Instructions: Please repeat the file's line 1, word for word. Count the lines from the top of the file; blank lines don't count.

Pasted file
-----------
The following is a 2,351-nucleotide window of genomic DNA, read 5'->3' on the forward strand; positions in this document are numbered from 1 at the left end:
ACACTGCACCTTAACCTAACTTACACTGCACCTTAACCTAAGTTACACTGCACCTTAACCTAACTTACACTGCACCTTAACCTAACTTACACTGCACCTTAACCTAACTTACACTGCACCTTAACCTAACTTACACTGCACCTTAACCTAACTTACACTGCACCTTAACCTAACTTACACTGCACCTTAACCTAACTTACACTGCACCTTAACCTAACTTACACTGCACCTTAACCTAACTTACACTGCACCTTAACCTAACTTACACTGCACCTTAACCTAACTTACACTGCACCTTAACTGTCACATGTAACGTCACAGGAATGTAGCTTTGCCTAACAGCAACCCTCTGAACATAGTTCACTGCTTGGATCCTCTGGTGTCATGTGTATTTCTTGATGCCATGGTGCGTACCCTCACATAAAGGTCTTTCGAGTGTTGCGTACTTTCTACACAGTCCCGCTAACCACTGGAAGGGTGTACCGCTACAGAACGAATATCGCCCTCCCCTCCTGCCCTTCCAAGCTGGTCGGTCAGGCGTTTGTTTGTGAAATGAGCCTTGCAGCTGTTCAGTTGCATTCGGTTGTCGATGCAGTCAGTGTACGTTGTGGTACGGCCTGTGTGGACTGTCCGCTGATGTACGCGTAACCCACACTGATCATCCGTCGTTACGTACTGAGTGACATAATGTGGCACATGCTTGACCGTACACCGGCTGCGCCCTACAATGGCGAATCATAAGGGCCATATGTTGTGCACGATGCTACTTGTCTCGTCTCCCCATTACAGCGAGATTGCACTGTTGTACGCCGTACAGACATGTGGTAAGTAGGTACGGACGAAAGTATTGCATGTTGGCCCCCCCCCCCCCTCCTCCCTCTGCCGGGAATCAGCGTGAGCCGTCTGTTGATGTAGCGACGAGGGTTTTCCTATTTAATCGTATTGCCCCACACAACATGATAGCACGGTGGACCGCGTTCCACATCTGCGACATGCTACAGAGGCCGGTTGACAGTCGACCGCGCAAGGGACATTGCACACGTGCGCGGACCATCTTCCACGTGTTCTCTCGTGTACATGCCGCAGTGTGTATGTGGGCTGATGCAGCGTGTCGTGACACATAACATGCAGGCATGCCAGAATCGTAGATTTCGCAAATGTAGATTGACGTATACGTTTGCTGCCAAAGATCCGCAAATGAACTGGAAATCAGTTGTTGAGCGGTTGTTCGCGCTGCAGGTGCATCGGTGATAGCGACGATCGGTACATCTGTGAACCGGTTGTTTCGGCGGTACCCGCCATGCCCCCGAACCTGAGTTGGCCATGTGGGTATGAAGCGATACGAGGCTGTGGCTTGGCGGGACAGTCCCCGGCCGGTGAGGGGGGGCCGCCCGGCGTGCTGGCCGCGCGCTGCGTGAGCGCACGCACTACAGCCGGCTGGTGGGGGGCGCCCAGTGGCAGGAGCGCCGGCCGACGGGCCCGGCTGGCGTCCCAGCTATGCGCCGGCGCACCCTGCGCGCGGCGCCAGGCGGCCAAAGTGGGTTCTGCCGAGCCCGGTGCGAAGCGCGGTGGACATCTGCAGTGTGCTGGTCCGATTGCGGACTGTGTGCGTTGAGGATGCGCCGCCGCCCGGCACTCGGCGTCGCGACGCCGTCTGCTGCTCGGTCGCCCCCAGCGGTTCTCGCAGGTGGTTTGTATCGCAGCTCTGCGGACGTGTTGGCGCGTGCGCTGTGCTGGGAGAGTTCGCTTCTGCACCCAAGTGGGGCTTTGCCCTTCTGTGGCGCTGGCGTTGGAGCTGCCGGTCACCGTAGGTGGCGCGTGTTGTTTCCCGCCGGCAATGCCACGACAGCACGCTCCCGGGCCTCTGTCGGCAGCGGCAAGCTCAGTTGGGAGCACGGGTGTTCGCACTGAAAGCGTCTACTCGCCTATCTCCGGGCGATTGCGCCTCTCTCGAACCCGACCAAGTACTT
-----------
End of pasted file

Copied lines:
The following is a 2,351-nucleotide window of genomic DNA, read 5'->3' on the forward strand; positions in this document are numbered from 1 at the left end: